Summary of paper on acid cheese firmness

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This is a summary of

Anema, S.G. (2008). Effect of Milk Solids Concentration on the gels formed by acidification of heated pH-adjusted milk. Food Chemistry, 108, 110-118.

This study found that the firmness of “acid gels” produced from milk could be manipulated by changing either the pH or the concentration of the milk before heat treatment, and that the amount of whey protein probably plays a key role in that change.

I (Nathan Faulhaber) was completely unfamiliar with the field of rheology before reading this paper, so I had to learn some new things. Following are a few definitions that I learned along the way. I figured that I might as well list them here for quick reference, in case they’re ever useful to anyone:

STRESS: Stress is the force that is applied to a substance being tested. The breaking stress of a gel is the force that is needed to cause the continuous phase to rupture.

STRAIN: Strain is the amount of distortion that the stress produces, or, if you prefer:

“A strain is a measure of deformation representing the displacement between particles in the body relative to a reference length.” From: - Strain

G′: Often called the “storage modulus,” G′, is the elastic energy, or “rebound energy” contained in a sample after it is deformed. NOTE THAT G' STANDS FOR SOMETHING DIFFERENT IN RHEOLOGY THAN IT DOES IN CHEMISTRY!!!


Anyway, here’s the summary:

This study found that the firmness of “acid gels” produced by the acidification of skim milk could be manipulated by controlling either the pH or the concentration of the milk during heat treatment. Increasing the pH produced firmer gels, and decreasing the pH produced gels that were less firm.

Quantitatively, the paper says on its first page that:

“As the pH of the milk was increased from pH 6.5 to pH 7.1 prior to heat treatment and acidification, the G′of the acid gels progressively increased so that the firmness (based on storage modulus, G′) at pH 7.1 was approximately twice that observed at pH 6.5 (Anema, Lee, Lowe, & Klostermeyer, 2004; Guyomarc’h et al., 2007; Rodriguez del Angel & Dalgleish, 2006 ).”

Firmer gels could also be produced by increasing the milk concentration prior to heat treatment, or, conversely, gels that were less firm could be made from milk samples that were less concentrated.

The pH of the milk samples was adjusted by the “slow addition” of either 3M HCl or 3M NaOH. They were then heat-treated at 80°C for 30 minutes. After heat-treatment, the samples were re-adjusted back to their original pH, again using 3M HCl or NaOH.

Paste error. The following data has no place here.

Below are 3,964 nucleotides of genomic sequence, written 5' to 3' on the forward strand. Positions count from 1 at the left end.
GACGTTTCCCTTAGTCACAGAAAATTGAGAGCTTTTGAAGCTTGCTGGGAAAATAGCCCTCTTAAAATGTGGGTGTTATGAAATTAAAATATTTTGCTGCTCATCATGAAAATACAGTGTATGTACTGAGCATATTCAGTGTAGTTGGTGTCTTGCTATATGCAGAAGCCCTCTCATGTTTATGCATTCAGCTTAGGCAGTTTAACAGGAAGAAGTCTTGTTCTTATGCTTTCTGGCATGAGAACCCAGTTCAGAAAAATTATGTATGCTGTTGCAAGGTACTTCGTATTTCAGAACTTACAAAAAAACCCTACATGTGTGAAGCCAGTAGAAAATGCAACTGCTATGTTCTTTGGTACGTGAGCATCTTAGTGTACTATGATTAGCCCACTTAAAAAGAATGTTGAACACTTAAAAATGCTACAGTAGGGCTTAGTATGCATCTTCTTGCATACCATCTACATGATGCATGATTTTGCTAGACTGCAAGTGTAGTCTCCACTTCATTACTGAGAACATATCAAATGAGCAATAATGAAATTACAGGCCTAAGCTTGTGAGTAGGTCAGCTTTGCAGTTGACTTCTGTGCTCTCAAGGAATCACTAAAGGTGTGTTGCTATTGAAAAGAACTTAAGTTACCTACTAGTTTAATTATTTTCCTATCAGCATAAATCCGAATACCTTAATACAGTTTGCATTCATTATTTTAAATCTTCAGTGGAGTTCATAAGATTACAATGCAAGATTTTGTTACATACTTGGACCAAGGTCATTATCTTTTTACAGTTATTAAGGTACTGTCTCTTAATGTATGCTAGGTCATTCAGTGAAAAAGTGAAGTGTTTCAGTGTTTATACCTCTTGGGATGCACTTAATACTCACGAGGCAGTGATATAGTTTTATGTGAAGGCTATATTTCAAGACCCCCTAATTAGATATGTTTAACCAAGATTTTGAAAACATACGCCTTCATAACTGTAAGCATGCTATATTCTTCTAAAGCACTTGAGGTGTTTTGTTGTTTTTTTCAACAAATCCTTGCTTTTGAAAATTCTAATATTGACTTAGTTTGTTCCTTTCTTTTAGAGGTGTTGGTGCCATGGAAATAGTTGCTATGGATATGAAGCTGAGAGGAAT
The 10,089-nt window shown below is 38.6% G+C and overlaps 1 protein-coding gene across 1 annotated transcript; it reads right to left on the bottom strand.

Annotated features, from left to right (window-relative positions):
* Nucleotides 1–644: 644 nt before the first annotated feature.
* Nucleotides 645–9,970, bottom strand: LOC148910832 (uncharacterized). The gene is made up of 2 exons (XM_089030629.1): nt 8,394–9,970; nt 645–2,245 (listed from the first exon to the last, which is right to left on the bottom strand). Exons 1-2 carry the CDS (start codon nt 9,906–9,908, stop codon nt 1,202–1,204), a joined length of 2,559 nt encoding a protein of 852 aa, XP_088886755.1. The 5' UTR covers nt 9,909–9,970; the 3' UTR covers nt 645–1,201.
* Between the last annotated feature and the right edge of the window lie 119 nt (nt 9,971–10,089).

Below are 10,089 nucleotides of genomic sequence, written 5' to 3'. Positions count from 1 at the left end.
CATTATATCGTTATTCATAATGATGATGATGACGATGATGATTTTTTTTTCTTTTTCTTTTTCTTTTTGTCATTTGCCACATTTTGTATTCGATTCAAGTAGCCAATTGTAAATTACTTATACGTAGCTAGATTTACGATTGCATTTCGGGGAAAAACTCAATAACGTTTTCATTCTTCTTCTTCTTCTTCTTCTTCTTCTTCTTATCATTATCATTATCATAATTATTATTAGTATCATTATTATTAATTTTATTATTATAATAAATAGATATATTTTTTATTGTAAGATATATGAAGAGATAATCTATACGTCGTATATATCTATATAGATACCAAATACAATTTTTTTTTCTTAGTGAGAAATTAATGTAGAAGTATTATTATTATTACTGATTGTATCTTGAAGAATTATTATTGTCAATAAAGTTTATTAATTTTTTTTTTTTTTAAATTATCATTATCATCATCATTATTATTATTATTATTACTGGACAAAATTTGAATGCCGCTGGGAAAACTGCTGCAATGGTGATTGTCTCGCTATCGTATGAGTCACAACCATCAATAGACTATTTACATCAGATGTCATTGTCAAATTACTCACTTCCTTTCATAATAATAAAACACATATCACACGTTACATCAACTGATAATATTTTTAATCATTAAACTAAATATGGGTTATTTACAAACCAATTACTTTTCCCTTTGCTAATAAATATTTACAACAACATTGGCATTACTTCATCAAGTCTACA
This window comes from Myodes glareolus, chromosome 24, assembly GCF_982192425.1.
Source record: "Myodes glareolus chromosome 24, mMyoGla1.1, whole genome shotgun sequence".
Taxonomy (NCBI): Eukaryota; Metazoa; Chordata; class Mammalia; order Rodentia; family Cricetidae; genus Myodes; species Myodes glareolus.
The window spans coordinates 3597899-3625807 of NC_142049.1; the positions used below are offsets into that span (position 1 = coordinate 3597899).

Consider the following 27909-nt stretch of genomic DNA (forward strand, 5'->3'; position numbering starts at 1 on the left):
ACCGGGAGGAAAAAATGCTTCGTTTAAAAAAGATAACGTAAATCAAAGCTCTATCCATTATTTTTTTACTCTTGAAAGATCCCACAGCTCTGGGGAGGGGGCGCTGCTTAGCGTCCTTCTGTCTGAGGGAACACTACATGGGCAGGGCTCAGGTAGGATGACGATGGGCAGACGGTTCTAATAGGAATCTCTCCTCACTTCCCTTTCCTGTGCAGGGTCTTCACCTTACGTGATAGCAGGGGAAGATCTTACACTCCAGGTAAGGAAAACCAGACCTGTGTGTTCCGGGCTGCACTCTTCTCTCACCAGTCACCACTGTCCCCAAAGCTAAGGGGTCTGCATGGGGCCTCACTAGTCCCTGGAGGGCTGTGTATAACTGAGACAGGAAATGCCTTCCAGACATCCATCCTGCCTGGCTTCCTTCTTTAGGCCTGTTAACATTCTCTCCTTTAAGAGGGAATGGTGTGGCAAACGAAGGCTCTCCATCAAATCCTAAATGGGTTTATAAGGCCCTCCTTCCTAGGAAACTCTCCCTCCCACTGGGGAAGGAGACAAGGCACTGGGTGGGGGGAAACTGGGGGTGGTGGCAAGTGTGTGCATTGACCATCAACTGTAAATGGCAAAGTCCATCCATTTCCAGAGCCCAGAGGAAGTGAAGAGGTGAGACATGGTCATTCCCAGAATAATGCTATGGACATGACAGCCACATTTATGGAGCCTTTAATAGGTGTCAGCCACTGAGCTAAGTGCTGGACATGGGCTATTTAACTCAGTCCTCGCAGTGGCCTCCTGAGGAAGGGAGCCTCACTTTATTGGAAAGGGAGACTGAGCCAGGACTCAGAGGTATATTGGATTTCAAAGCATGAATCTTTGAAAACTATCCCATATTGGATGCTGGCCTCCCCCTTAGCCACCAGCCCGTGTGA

They were then acidified at 30°C in order to produce gels, by adding glucono-δ-lactone (GDL). The pH necessary to produce gels was about 4.2.

Notably, similar effects of pH alteration were observed at all milk concentrations, suggesting a similar (or identical) mechanism of action. The paper states on page 114 of the journal:

“When the breaking stress was plotted as a percentage change relative to that observed for acid gels prepared from milks heated at the natural pH, the curves for all four milk concentrations fell close to a single curve (Fig. 2C), indicating that a change in pH has a similar relative effect on the breaking stress. This was similar to the effect observed for the final G′ (Fig. 1C) and, as a consequence, the breaking stress and final G′ were correlated (not shown).”

Firmness (based on the storage modulus, G′) was measured using a rheometer. Measurements were taken both at 30°C, to simulate room temperature, and at 5°C, to simulate refrigerated temperature.

It was found that, among samples that were heat treated at the same pH, the amount of increase in firmness due to reduced temperature (30°C vs. 5°C) was greater for the 25% total solid (TS) milk than for the 10% TS milk. The author theorizes that this was due to hydrophobic bonds being temperature sensitive.

As for a mechanism of action for the correlation between pH and firmness, there is evidence that the change was due to the amount of “non-sedimentable” whey protein in the milk (Figures 3 and 4). The paper states on journal pages 110-111 that:

“As the pH of the milk is increased from about pH 6.5 to pH 7.1 before heating, κ-casein progressively dissociates from the casein micelles so that, at pH 6.5, the majority of the κ-casein is associated with the casein micelles whereas, at pH 7.1, about 60–70% of the κ-casein is found in the milk serum (Anema, 2007; Donato & Dalgleish, 2006 ). As the denatured whey proteins interact with the casein micelles via disulfide bonding with the κ-casein, this dissociation of κ-casein probably explains why the association of the whey proteins with the casein micelles is pH-dependent (Anema, 2007 )... The milk samples with a greater level of non-sedimentable denatured whey proteins produce acid gels with a higher G′ than those where most of the denatured whey proteins are associated with the casein micelles (Anema et al., 2004; Rodriguez del Angel & Dalgleish, 2006 ).”

The levels of non-sedimentable κ-casein and whey protein in the aqueous phase were determined by both SDS and native PAGE, followed by laser densitometry.





I tried many different things, but this figure would just not upload, for some reason. Sorry.


Anema Fig 2C caption.png


Anema Fig 3A-B.png

Anema Fig 3A-B caption.png


Anema Fig 4.png

Anema Fig 4 caption.png

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